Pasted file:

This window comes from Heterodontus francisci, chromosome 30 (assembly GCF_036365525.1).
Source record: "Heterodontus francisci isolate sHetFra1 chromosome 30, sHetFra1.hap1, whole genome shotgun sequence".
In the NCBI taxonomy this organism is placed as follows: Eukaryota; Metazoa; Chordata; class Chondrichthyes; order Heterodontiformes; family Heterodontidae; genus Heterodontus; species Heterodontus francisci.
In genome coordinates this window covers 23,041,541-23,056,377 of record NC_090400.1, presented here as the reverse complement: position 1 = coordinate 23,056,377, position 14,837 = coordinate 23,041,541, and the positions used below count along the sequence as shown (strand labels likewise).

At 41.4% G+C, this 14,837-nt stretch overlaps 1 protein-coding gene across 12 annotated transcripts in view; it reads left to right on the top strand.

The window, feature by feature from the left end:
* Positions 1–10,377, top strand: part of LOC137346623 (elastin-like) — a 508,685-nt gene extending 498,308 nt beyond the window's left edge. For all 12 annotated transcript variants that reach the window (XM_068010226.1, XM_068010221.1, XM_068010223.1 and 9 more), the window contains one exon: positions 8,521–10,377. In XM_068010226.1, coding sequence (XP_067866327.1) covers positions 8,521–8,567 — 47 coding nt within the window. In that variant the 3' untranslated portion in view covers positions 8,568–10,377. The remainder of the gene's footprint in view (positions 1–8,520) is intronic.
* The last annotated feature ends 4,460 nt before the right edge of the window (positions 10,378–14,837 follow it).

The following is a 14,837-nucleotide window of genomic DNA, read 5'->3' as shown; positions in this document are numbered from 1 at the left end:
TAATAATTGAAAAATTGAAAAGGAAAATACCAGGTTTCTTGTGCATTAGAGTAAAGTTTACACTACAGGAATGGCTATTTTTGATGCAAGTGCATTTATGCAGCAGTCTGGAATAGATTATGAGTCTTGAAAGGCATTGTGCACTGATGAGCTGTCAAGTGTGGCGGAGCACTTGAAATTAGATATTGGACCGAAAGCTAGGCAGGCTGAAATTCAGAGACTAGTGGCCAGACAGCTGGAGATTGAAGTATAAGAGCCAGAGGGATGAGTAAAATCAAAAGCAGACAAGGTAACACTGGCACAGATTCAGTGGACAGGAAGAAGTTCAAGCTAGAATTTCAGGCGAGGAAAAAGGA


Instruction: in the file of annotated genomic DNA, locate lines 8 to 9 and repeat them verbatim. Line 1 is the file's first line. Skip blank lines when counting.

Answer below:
* The last annotated feature ends 4,460 nt before the right edge of the window (positions 10,378–14,837 follow it).

The following is a 14,837-nucleotide window of genomic DNA, read 5'->3' as shown; positions in this document are numbered from 1 at the left end: